New Radio Cloaking System Makes Objects Undetectable by Radar
By surrounding an object with small antennas that collectively radiate an electromagnetic flied, a team of researchers have developed a functional invisibility cloak that is thin, scalable and adaptive to different types of objects.
The system does not make its user invisible to the naked eye, but by covering an object in tiny antennas that cancel out radio waves bouncing off the object, the system creates a field around the object that is invisible to radar.
Beyond obvious useful applications in the military, such as hiding vehicles from radar, the researchers say the technology could also be used to eliminate obstacles. Structures that interfere with signals from cellular base stations, for example, could be cloaked by the antenna system, allowing signals to pass freely.
"We've taken an electrical engineering approach, but that's what we are excited about," said George Eleftheriades, a professor at the Edward S. Rogers Sr. Department of Electrical & Computer Engineering at Universty of Toronto. "It's very practical."
Eleftheriades and his colleague Michael Selvanayagam, a University of Toronto PhD student, published a record of their work in the journal Physical Review X.
When you look at something, your eyes are seeing a reflection of light bouncing off the object you're looking at. Radar functions under a similar principle. Radio waves bounce off objects in their path. If radio waves bounce off a tank, for example, a tank is detected by the radar operator.
The system developed by the engineers tricks radar into passing by an object it would normally pick up. According to the researchers, if that tank were shrouded in one layer of these tiny antennas, a signal radiating away from it would be projected and would cancel out any waves that would bounce back to a radar detector, rendering the object undetectable.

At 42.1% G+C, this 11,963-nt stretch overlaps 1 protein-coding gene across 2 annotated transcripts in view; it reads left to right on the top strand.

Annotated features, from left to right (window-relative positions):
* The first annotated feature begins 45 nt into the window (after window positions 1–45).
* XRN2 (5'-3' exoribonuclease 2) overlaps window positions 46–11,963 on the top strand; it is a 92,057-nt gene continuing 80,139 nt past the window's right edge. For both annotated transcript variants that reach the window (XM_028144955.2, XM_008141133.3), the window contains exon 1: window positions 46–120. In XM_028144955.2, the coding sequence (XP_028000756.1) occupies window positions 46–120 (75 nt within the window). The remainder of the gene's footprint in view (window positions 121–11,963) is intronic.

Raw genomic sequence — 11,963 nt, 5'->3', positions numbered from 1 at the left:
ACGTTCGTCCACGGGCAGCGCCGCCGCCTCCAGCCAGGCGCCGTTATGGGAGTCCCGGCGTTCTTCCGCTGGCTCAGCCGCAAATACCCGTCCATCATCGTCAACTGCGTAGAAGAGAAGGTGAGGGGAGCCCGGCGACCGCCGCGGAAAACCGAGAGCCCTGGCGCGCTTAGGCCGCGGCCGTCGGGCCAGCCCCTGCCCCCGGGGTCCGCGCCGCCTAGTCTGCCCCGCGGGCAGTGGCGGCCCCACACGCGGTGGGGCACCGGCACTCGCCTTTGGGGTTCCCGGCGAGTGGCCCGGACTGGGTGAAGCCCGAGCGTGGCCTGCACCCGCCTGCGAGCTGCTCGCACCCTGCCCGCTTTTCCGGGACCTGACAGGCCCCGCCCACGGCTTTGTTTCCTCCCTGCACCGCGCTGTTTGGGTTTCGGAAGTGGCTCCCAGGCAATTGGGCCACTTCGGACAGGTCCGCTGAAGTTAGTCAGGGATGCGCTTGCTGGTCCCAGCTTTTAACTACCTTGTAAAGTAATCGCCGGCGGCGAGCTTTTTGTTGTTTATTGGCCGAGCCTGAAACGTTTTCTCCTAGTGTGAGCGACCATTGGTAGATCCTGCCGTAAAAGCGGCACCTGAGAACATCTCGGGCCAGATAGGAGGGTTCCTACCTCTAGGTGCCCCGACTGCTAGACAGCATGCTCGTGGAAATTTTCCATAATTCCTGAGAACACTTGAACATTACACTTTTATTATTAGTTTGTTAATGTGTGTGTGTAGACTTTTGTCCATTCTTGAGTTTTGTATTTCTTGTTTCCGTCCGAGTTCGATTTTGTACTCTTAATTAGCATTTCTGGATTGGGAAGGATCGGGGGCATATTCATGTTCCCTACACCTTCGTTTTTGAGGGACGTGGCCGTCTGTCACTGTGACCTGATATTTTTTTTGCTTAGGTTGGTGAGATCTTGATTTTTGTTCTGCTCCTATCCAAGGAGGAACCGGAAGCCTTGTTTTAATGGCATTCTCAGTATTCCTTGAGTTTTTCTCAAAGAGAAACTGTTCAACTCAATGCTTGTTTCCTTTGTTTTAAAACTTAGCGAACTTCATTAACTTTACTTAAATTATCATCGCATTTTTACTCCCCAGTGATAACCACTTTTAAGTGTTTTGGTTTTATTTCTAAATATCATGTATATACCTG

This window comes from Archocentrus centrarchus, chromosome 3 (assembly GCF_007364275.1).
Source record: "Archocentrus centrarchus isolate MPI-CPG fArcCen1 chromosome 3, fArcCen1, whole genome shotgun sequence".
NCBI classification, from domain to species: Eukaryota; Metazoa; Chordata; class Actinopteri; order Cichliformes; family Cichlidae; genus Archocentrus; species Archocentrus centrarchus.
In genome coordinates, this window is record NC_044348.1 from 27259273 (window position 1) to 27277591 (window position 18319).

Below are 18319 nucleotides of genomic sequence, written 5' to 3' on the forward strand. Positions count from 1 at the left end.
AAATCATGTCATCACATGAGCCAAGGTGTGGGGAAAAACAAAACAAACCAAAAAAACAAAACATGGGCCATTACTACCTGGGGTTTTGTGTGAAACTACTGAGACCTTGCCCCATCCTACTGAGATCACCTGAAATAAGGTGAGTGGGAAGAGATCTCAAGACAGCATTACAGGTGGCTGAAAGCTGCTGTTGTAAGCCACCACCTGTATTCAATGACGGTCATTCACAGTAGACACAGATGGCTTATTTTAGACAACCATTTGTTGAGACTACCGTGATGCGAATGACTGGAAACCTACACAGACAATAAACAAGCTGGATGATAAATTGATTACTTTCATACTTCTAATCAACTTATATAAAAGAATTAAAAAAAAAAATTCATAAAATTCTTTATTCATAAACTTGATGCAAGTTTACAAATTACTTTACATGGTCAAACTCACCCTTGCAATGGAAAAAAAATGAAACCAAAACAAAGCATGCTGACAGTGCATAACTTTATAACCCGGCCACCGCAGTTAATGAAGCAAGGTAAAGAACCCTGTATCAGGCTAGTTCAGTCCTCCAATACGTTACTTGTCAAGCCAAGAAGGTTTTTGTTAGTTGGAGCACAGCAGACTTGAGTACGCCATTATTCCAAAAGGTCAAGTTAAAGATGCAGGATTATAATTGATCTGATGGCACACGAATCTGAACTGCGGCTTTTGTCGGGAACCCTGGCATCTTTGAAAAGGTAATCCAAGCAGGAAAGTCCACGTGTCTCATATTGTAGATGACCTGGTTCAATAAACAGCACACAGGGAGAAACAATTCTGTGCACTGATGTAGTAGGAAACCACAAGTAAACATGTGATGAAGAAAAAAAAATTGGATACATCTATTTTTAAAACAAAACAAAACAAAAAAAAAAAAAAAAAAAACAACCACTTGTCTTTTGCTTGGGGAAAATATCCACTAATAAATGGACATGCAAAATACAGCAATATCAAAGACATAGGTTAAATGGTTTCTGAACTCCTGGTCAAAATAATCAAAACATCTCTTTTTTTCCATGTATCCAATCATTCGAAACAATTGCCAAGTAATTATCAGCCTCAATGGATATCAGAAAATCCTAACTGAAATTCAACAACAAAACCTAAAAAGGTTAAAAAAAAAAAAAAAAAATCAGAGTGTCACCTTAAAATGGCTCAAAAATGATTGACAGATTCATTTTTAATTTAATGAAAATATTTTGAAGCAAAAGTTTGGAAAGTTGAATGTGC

Making something invisible has been a science fiction fantasy that, over the years, has become more grounded in reality. Engineers from various institutions have been developing their own versions of invisibility systems for years.
"We've demonstrated a different way of doing it," Eleftheriades said. "It's very simple: instead of surrounding what you're trying to cloak with a thick metamaterial shell, we surround it with one layer of tiny antennas, and this layer radiates back a field that cancels the reflections from the object."
For their proof-of-concept experiment, the researchers cloaked a metal cylinder from radio waves with one layer of tiny loop antenna. Eleftheriades said the system could be scaled-up to cloak larger objects and that the loop antenna could eventually be printed flat like a blanket. Currently, the loop antenna must be tuned manually to the electromagnetic frequency they need to cancel, but in the future, the researchers said the tuning process could automatically adjust to the waves they need to cancel out in real time, much like the technology behind noise-canceling headphones.
While the current system only works on radio waves, Eleftheriades said as the antenna technology improves in the future, the concept could be re-tuned and applied to Terahertz (T-rays) or light waves.
"There are more applications for radio than for light," Eleftheriades said. "It's just a matter of technology-you can use the same principle for light, and the corresponding antenna technology is a very hot area of research."